The OLD TOWN of Ribe contains a unique assemblage of old half-timbered houses, the most notable of which is the Puggard, the oldest surviving secular building in the town. At the corner of Sonderportsgade and PuggSrdsgade, the last relic of the old street lighting system can be seen a small scroll under the gas-lamp below the roof overhang from which an oil-lamp was suspended. In Skolegade, which opens off Sonderportsgade, is Hans Tausens Hus, once part of Bishop Tausen’s house, now occupied by an archaeological museum. In PuggSrdgade is the aristocratic mansion of Tarnborg, a turreted stone house (1550). The Gothic Town Hall (1528) houses a small Municipal Museum. The Museum of Art contains works by Danish painters from the 18th c. to the present.
One of the attractions of Ribe is the storks’ nests to be seen on old chimneystacks. SW Jutland is one of the last stork refuges, but since they are becoming steadily rarer Ribe is in danger of losing its claim to being the city ofthe storks.
Atthe Dagmar BridgeareSt Catherine’s Church and the adjoining monastery, a Dominican house founded in 1228, with some of the finest monastic buildings in Denmark. The cloister, with its open arcades, breathes an atmosphere of peace and contemplation. St Catherine’s Church underwent thorough renovation in 1928-32 to restore it to its 15th c. form. In the course of 500 years, one side of the church had sunk 60 cm (2 ft), but during the restoration work it was brought back to a horizontal position within six days. On a hill, NW of the town, are the excavated remains of the 12th c. castle of Riberhus (tombs, fragments of wall, statue of Queen Dagmar). From the hill there is a fine view of the town.
View of the Romsdalshorn
Ribe lies on the little Ribea, which flows into the sea a short distance from the town. When storm winds blow from the W, the sea is driven inland, and Ribe is still occasionally exposed to severe flooding, in spite of the dikes and sea walls that have been built. On the harbour quay, Skibbroen, is the Stormflodssojle, a column showing the height reached by flood-water in various years from 1634 to 1911. On Nedermannen is the Ydermoiie, a water-mill driven by the Ribea. In summer there are boat trips on the river (rich bird-life).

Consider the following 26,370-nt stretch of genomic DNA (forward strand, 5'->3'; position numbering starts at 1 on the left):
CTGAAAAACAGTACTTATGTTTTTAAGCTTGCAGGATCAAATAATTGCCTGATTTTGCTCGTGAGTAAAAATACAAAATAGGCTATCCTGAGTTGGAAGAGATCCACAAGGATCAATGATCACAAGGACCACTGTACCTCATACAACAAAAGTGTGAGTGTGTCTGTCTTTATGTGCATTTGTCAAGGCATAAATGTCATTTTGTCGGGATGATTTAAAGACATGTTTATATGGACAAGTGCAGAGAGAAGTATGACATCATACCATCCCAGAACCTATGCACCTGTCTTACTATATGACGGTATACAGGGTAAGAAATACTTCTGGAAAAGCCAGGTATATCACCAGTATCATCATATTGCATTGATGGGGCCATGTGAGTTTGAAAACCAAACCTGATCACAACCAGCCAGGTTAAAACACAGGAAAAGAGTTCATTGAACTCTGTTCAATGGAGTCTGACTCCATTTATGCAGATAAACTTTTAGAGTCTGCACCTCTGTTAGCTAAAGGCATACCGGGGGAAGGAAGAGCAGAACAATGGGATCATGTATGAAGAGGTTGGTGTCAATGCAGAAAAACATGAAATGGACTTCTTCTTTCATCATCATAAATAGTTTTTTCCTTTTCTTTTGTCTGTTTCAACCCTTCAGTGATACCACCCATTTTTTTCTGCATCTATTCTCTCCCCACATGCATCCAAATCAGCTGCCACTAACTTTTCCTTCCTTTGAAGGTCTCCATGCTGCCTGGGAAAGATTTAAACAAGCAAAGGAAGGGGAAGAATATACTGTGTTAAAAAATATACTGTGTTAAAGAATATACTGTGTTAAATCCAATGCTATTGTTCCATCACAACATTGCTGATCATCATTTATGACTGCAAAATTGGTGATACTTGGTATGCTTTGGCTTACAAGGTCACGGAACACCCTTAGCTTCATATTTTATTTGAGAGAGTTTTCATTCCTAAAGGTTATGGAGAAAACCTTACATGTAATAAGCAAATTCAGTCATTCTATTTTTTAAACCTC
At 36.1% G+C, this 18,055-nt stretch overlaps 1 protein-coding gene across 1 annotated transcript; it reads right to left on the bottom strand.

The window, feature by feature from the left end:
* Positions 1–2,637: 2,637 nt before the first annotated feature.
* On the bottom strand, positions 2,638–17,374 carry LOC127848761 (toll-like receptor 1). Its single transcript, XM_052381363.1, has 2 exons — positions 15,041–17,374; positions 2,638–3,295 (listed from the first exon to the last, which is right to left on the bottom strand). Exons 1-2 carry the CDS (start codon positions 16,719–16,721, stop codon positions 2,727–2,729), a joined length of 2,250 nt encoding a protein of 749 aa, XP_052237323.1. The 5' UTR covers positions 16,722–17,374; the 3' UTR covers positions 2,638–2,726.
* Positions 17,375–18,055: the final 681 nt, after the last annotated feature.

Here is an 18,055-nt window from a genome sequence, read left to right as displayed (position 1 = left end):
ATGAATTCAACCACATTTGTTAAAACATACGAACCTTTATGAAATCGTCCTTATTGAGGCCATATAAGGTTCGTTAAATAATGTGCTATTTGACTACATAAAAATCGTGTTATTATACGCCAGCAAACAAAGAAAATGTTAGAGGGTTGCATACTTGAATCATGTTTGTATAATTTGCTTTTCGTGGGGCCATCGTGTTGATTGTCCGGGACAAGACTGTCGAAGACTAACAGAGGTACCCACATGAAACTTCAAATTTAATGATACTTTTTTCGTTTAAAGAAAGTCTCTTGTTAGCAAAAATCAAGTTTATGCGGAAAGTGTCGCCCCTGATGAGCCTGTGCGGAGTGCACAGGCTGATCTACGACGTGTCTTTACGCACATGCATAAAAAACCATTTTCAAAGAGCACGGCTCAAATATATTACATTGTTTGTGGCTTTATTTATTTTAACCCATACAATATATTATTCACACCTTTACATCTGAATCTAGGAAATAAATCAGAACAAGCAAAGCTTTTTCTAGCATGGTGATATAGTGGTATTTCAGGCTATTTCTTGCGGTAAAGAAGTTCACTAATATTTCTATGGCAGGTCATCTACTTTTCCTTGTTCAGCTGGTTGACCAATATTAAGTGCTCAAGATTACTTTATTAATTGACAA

SURROUNDINGS. 10 km (6 miles) away lies the little island of Mando, the smallest inhabited island in the Vadehav (North Sea Flats), with a church, a local museum, an ornithological collection and an inn. Most of the island (area 6 sq. km (2i sq. miles), pop. 109) consists of marshland, surrounded by dikes. To the W are dunes up to 12 m (40 ft) high. At low tide it is possible to wade out to the island. There is a road from Vester Vedsted to the island which is covered by water when the tide comes in. Visitors should not attempt to use this road in their own car, but should take the mail bus, which carries passengers and goods; the driver of the bus knows when and which way it is safe to go.
6 km (4 miles) from Ribe is Hviding, a prosperous port and commercial town until it was displaced by Ribe in the 13th c. The church (12th c.) was enlarged in the 16th it has a fine late Gothic altarpiece with side panels, with a rare representation of the Crucifixion surrounded by a rosary.